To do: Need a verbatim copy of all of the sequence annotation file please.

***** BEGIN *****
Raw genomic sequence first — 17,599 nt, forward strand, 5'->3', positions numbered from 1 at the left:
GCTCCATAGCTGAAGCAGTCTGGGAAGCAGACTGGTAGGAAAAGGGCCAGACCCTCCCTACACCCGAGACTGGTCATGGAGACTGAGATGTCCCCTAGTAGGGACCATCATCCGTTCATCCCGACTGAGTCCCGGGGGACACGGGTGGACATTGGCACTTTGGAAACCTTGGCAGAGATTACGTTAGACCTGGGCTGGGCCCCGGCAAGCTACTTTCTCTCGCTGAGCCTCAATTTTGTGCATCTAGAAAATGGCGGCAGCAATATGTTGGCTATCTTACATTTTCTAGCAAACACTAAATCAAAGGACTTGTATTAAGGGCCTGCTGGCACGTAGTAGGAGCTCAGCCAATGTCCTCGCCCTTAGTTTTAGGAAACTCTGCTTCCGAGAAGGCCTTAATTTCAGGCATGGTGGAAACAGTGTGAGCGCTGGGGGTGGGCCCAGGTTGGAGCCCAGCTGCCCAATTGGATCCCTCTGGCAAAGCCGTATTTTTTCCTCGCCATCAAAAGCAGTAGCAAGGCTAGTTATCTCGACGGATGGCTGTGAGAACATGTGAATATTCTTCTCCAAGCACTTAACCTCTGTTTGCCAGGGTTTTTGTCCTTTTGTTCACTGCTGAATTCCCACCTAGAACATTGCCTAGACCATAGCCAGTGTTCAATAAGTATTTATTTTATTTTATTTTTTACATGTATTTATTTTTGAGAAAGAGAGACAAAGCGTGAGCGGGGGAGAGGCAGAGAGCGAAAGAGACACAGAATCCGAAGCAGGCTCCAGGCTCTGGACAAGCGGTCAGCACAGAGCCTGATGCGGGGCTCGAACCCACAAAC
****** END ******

Raw genomic sequence first — 17,599 nt, forward strand, 5'->3', positions numbered from 1 at the left:
GCTCCATAGCTGAAGCAGTCTGGGAAGCAGACTGGTAGGAAAAGGGCCAGACCCTCCCTACACCCGAGACTGGTCATGGAGACTGAGATGTCCCCTAGTAGGGACCATCATCCGTTCATCCCGACTGAGTCCCGGGGGACACGGGTGGACATTGGCACTTTGGAAACCTTGGCAGAGATTACGTTAGACCTGGGCTGGGCCCCGGCAAGCTACTTTCTCTCGCTGAGCCTCAATTTTGTGCATCTAGAAAATGGCGGCAGCAATATGTTGGCTATCTTACATTTTCTAGCAAACACTAAATCAAAGGACTTGTATTAAGGGCCTGCTGGCACGTAGTAGGAGCTCAGCCAATGTCCTCGCCCTTAGTTTTAGGAAACTCTGCTTCCGAGAAGGCCTTAATTTCAGGCATGGTGGAAACAGTGTGAGCGCTGGGGGTGGGCCCAGGTTGGAGCCCAGCTGCCCAATTGGATCCCTCTGGCAAAGCCGTATTTTTTCCTCGCCATCAAAAGCAGTAGCAAGGCTAGTTATCTCGACGGATGGCTGTGAGAACATGTGAATATTCTTCTCCAAGCACTTAACCTCTGTTTGCCAGGGTTTTTGTCCTTTTGTTCACTGCTGAATTCCCACCTAGAACATTGCCTAGACCATAGCCAGTGTTCAATAAGTATTTATTTTATTTTATTTTTTACATGTATTTATTTTTGAGAAAGAGAGACAAAGCGTGAGCGGGGGAGAGGCAGAGAGCGAAAGAGACACAGAATCCGAAGCAGGCTCCAGGCTCTGGACAAGCGGTCAGCACAGAGCCTGATGCGGGGCTCGAACCCACAAAC